After I finished my London publicity tour for Rest (which is coming out with Penguin Life in February 2017), my wife and I spent the weekend being tourists. On Saturday I did something I’ve long wanted to do, but never got around to: we went to visit Charles Darwin’s house in the village of Downe. I’ve written about the house, the nearby Sandwalk, and Darwin’s time there in my last two books, but I’ve never actually been there until now.
Darwin moved to Downe in 1842, to give himself more privacy and room to raise his growing family. He and his wife Emma both wanted to be in the country, and they intentionally chose a place that would not be very easy to get to.
It still isn’t.
First, you get to Charing Cross station, then take the train to the town of Orpington.
From there, you get the number R8 bus that makes the rounds through the country, and stops at Downe. You then walk about a third of a mile to Down House. All told, it’s about 90 minutes to get from Charing Cross to Down House, but in reality, it’s longer: the trains and buses aren’t likely to sync up perfectly. In our case, that was a bit fortuitous, as it allowed us time to have lunch at the Maxwell pub in Orpington.
After that, it was on the bus to Downe. When the roads are open, the bus stops right in front of Down House. This time, it didn’t, so we had to get off and walk.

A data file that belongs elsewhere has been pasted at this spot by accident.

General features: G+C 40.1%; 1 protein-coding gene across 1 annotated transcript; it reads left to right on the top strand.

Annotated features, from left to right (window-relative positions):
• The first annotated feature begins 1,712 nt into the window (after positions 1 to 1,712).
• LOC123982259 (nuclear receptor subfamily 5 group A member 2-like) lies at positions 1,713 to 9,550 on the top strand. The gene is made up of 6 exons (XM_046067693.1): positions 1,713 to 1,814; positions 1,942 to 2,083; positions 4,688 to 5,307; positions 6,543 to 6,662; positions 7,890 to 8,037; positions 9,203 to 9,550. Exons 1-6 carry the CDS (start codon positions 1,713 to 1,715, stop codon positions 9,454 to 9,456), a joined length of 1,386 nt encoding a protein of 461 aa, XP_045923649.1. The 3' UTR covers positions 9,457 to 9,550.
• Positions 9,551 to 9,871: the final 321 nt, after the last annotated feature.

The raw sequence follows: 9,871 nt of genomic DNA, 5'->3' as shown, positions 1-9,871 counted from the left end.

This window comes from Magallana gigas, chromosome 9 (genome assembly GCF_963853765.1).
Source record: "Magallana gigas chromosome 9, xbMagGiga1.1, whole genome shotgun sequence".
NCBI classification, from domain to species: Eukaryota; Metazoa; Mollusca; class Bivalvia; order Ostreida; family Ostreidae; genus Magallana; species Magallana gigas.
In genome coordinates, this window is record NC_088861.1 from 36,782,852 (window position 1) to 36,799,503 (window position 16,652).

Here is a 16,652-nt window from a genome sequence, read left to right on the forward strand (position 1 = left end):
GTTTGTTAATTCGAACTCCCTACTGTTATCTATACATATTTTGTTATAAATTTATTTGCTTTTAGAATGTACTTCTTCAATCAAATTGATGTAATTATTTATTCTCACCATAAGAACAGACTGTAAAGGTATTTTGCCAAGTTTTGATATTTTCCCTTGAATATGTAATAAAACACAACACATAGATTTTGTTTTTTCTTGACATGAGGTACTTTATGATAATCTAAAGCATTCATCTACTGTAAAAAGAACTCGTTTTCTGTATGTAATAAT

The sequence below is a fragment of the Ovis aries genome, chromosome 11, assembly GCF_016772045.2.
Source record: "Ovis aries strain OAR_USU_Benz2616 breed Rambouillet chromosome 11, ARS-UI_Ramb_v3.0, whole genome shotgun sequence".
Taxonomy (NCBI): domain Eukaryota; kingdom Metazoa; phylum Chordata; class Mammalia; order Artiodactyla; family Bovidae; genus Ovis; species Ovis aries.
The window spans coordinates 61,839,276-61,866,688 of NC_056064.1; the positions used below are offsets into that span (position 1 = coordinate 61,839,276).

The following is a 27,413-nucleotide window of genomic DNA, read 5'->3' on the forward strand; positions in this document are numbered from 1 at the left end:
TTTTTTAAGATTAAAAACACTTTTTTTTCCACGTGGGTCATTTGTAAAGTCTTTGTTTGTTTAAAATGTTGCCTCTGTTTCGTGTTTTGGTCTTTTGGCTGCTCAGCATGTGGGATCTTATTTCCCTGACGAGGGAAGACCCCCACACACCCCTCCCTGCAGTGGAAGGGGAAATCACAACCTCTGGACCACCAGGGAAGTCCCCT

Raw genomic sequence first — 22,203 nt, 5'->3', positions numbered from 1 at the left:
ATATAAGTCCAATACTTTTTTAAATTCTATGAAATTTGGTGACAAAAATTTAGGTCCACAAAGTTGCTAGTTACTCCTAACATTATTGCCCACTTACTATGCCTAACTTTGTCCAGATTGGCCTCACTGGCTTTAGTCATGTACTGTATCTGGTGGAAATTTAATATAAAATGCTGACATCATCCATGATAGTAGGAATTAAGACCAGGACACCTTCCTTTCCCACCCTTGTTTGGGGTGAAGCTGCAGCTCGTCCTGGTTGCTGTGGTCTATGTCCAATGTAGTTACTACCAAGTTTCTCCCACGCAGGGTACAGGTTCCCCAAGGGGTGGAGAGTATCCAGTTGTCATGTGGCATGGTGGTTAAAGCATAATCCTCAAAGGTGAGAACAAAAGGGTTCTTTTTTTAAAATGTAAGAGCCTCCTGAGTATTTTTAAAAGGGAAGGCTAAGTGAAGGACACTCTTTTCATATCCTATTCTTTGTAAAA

However, this gave us a chance to visit the church in the village, which is really quite lovely.
There’s also a “Darwin Bar,” rather inevitably.
From the village, it’s a few minutes’ walk to Down House. However, it’s worth noting that much of the walk is along a narrow country road with hedges on either side and no sidewalk, so you really have to keep to the very edge of the road and yet let cars know that you’re there so they don’t accidentally run you over.
Eventually, though, you arrive at Down House.
The house itself has been part of National Trust for a few years, and they do a good job with the exhibits. The upstairs has been converted into an exhibit space, while the downstairs, with Darwin’s study, billiards room, dining room, etc. has been restored and looks like it did when Charles was living there.
Unfortunately you can’t take pictures there.
For me, though, as big a draw as the house was, the Sandwalk was almost as big an attraction. The Sandwalk is a circular path that Darwin laid out on the property as a place where he could go walk and think, and he went out there at least a couple times a day, every day.
To get to it you go through the gardens, and down a path on the edge of the property.
At the end of the path you come to the Sandwalk itself, just past the age tree on the left (which I believe Darwin himself might have planted).
The path is a couple hundred yards long.
At the end, there’s a little place where one can sit if it’s raining. To the left, you can see the path turning and starting to circle back.
The return is through a darker grove of trees, but still quite pleasant.
After we were finished, we walked back to the village, and waited a while for our bus back to Orpington.
All in all it was a very pleasant afternoon. And having come with me on my thing, my wife then took us to see In the Heights, Lin-Manuel Miranda’s musical about life in Brooklyn.